Release DetailsLABEL N/A
RELEASED ON 10/1/2006
Barriers Of Infinity
Anyone who has been reading my reviews over the years knows that I am a pushover for melodic death metal. It provides a nice middle ground, since it is typically played at a medium tempo, and musicians can add many different influences to the sound seamlessly. Then there are other bands who are content to keep their product pure, and this is the case with the debut by Germany’s Lunarsphere.
Barriers of Infinity harkens back to the 1990’s with a stripped-down take on Gothenburg metal. There are no keyboards, there are no electronica implements, very little acoustic twiddling, and there are certainly no clean vocals. Simply two guitarists that like to harmonize, a raspy vocalist, an obedient bassist, and a drummer who can keep time, all recorded on the cheap. The album is self-released and self-produced, and they managed to give the songs a muted, vintage feel without shortchanging any of the band members. As a pleasant surprise, this is a full-length record, with nine songs that average five minutes apiece.
OK, I lied, there are keyboards, but only in the form of a brief piano intro, and that’s it. Once that runs its course, “Mare Tranquilitatis” enters with an ascendant build-up. The riffage in this song is simple, but effective as they continually ramp up the speed to rile up the listener. “Sacrilege” is a noteworthy tune where they incorporate loads of tremolo picking and tempo changes, sounding straight out the playbook of their countrymen in Fragments of Unbecoming. “Inside a Spider’s Web” must be the obligatory upbeat song, as it oozes with friendly melodies and progressions, and a noodling solo. Listen to their songs long enough and it becomes apparent that they keep things pretty simple, with the lead guitarist playing a lot of chords of single-note strumming, with the bottom end filling in the gaps, but it works well enough.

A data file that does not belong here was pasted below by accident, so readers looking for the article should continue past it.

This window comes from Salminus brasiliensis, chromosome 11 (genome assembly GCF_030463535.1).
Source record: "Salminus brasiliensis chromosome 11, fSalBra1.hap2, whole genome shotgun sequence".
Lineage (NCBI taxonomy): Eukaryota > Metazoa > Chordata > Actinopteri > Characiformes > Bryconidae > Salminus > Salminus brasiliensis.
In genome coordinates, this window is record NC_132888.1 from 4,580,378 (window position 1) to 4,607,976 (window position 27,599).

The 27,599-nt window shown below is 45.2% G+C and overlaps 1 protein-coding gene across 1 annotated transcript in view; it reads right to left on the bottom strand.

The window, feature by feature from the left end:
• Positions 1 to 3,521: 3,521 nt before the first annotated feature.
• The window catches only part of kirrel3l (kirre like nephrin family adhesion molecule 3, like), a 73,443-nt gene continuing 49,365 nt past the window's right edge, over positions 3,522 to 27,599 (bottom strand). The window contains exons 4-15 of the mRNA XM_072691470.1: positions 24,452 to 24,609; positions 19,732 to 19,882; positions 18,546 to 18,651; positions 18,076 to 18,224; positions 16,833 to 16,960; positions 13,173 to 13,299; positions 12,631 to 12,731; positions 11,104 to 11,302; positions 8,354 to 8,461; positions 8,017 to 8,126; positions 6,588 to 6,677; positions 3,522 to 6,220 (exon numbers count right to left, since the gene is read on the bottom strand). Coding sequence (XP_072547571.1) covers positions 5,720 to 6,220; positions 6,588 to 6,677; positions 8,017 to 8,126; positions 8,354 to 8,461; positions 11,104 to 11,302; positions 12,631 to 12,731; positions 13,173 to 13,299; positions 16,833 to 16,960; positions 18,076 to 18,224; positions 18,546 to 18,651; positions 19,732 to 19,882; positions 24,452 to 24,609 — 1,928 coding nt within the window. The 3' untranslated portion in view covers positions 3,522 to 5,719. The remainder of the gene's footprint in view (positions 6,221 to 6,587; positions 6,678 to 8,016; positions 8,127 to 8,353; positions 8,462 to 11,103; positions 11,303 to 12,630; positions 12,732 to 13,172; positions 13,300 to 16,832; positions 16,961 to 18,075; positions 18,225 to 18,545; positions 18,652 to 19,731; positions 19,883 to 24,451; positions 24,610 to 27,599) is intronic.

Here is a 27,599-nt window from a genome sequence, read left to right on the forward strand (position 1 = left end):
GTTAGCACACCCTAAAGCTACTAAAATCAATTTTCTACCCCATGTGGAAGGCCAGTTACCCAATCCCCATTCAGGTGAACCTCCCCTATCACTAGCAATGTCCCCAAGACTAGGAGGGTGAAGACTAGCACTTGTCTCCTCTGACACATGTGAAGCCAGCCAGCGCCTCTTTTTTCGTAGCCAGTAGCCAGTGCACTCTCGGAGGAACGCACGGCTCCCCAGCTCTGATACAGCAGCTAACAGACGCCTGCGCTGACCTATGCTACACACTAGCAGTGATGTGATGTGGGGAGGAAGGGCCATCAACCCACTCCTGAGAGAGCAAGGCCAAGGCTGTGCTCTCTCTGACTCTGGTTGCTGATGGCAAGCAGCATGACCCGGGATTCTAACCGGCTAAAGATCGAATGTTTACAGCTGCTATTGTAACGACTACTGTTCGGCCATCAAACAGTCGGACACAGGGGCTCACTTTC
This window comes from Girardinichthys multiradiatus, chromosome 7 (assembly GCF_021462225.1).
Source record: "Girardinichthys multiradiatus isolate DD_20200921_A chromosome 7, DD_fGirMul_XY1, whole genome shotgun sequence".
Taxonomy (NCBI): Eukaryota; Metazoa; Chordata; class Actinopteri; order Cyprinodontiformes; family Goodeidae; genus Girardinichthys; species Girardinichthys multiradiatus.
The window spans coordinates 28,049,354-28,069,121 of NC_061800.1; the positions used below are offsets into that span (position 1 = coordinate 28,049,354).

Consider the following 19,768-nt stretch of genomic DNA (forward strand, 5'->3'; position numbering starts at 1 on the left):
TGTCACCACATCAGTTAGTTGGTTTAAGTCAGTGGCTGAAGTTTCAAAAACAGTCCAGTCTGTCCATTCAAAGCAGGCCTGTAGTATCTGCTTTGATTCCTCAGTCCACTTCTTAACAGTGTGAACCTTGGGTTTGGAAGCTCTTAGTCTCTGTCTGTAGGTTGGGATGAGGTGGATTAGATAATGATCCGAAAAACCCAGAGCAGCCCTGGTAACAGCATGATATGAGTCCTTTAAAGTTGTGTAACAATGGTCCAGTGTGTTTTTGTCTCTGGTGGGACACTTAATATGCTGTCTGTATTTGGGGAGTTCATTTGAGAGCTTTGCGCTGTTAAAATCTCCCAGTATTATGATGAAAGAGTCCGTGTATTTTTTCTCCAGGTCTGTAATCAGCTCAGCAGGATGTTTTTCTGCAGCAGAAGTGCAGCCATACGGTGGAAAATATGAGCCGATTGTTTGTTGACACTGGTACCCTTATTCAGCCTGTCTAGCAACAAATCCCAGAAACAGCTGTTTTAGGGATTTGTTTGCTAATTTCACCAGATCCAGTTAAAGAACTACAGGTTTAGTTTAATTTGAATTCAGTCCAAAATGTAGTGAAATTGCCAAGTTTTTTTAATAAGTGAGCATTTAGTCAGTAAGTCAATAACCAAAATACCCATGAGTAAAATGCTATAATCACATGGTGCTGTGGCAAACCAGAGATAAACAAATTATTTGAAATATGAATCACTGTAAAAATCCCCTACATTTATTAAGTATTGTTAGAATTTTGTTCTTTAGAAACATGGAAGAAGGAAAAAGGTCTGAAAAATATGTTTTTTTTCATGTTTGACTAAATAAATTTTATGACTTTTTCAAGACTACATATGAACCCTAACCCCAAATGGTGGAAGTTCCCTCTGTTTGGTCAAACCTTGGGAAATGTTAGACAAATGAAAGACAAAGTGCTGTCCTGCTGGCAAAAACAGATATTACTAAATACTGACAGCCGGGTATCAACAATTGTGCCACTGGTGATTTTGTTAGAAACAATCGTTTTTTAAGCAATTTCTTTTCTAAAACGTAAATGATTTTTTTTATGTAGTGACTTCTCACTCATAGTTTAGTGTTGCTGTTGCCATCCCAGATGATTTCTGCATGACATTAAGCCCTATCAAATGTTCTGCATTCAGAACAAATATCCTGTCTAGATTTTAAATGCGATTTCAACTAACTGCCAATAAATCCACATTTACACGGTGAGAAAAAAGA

All things considered, Barriers of Infinity is a mid-tier release. While it falls far short of melodic death luminaries such as Dark Tranquility and Detonation, Lunarsphere write coherent and listenable songs that successfully evoke a response. If they can continue to improve, their future holds promise. Keep on truckin’.